The secretary of state’s office lacks the processes in place to remove about 78,000 potential noncitizens and nonresidents from its voter rolls.
In its last two quarterly reports issued to the state legislature in May and August, respectively, the department reported that it had received reports of but not acted on over 78,200 potentially invalid voters. The secretary of state’s office didn’t respond to our inquiry as to whether they have since put in place any processes to remove those potentially invalid voters from the voter rolls.
Through the beginning of August, the secretary of state received reports of over 53,200 persons reported to have been issued a driver’s license or equivalent of an Arizona nonoperating ID license in another state; over 1,300 persons who admitted to not being a citizen on a jury questionnaire; and over 23,600 persons who admitted to not being a resident of a county on a jury questionnaire. In those cases, the secretary of state’s office disclosed that a process for sending notices, placing voter registrations on inactive status, or canceling voter registrations was “in development.”
These reports were included as exhibits in a Monday filing by Attorney General Kris Mayes in the case Mi Familia Vota v. Adrian Fontes, a case seeking to nullify state election integrity laws requiring stricter standards for voter proof of citizenship and voter roll cleanups.
These reports were previously believed to have not been submitted to the legislature, per previous reporters’ accounts of an inability to obtain the records. According to the exhibits, the two reports were submitted to Sen. President Warren Petersen (R-AZ-14) and House Speaker Ben Toma (R-AZ-27).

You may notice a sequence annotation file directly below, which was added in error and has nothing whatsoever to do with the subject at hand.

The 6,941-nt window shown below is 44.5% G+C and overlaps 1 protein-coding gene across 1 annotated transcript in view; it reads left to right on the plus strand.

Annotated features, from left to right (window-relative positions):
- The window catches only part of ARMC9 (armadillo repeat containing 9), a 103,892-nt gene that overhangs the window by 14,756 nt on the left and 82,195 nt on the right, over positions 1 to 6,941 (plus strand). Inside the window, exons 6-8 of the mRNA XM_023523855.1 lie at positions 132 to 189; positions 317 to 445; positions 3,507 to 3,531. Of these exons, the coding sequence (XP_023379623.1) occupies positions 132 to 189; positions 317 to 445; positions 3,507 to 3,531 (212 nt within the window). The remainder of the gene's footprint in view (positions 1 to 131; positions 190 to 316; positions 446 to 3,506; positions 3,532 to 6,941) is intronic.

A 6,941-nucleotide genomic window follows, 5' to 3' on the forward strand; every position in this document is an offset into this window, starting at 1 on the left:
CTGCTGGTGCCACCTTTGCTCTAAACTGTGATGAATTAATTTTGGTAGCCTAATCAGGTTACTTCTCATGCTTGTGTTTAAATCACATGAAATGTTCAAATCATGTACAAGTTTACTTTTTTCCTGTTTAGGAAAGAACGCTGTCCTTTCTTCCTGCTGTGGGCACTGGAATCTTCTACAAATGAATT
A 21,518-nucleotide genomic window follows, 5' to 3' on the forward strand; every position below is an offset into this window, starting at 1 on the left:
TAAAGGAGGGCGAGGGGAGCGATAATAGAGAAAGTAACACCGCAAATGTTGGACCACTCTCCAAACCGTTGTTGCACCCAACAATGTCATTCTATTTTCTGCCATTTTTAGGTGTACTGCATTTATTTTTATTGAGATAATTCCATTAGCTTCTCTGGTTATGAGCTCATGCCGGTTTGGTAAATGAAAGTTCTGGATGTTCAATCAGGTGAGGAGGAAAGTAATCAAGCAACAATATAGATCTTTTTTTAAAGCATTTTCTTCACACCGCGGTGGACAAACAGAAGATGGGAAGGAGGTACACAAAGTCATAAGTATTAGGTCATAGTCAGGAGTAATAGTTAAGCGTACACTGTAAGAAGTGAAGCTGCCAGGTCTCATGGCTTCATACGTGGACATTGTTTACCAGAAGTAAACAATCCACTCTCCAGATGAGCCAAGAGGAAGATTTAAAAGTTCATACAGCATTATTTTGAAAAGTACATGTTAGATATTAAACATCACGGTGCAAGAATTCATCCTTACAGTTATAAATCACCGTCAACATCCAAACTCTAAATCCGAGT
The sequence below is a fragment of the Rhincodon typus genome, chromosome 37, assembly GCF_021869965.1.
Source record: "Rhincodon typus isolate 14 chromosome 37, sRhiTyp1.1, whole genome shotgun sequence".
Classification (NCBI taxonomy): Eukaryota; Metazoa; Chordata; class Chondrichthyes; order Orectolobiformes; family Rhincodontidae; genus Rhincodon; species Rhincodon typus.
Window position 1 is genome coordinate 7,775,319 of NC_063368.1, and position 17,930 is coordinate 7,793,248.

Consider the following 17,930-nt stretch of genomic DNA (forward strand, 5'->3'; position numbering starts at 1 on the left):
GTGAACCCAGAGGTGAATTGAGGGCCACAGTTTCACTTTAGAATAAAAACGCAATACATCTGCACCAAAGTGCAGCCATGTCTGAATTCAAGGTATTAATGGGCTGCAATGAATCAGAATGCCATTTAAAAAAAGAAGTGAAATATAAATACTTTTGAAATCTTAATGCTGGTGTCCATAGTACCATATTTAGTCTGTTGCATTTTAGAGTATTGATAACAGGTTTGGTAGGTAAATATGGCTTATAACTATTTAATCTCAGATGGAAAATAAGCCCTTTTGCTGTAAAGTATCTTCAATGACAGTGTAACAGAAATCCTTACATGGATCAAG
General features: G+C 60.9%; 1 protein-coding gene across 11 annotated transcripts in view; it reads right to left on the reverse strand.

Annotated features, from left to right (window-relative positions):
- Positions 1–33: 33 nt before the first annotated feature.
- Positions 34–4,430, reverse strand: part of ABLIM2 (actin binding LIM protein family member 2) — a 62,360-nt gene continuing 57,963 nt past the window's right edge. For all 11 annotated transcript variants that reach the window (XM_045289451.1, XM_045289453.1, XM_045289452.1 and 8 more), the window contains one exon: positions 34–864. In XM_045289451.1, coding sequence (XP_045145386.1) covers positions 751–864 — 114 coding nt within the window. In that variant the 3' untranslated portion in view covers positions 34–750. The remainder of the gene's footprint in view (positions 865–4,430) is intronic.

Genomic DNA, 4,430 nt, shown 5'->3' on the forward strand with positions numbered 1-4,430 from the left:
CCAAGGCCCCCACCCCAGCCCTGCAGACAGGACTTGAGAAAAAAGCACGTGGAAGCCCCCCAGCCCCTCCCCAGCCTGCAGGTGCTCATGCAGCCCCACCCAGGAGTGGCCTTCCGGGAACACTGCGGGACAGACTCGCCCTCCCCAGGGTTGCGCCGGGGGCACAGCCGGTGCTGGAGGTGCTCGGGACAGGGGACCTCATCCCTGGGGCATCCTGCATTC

Last month, the Democratic Party-backed activist groups secured a partial win in a ruling from Arizona District Court Judge Susan Bolton. The judge determined that the proof of citizenship requirement set forth by the two laws in question, HB 2492 and HB 2243, posed too great a burden on voters.
Several questions remain before the Arizona District Court in the case.
One concerns whether HB 2492’s requirement that voters provide their place of birth, referred to as the birthplace requirement, violates 52 U.S.C. § 10101(a)(2)(B), referred to as the materiality provision.
“No person acting under color of law shall – deny the right of any individual to vote in any election because of an error or omission on any record or paper relating to any application, registration, or other act requisite to voting, if such error or omission is not material in determining whether such individual is qualified under State law to vote in such election,” states the federal statute.
Last week, the Biden administration issued a brief declaring that birthplace wasn’t material to determining voter eligibility. Kristen Clarke, Civil Rights Division assistant attorney general, and Gary Restaino, Arizona District attorney, argued that certain individuals born in the U.S. can be noncitizens such as those with diplomat parents, those who later renounce their citizenship, and those born outside the country to U.S. citizen parents.
Another question concerns whether the voter list maintenance programs set forth by HB 2492 and HB 2243 violate 52 U.S.C. § 10101(a)(2)(A), referred to as the discrimination provision, or violate the National Voter Registration Act (NVRA).
“No person acting under color of law shall – in determining whether any individual is qualified under State law or laws to vote in any election, apply any standard, practice, or procedure different from the standards, practices, or procedures applied under such law or laws to other individuals within the same county, parish, or similar political subdivision who have been found by State officials to be qualified to vote,” states the federal statute.
Another concerns whether the NVRA requirement that states accept and use the Election Assistance Commission (EAC) federal voter registration form preempts HB 2243’s voter list maintenance program.
The case is scheduled to go to trial on Nov. 6.
As we move through 2023 and into the next election cycle, The Prickly Pear will resume Take Action recommendations and information.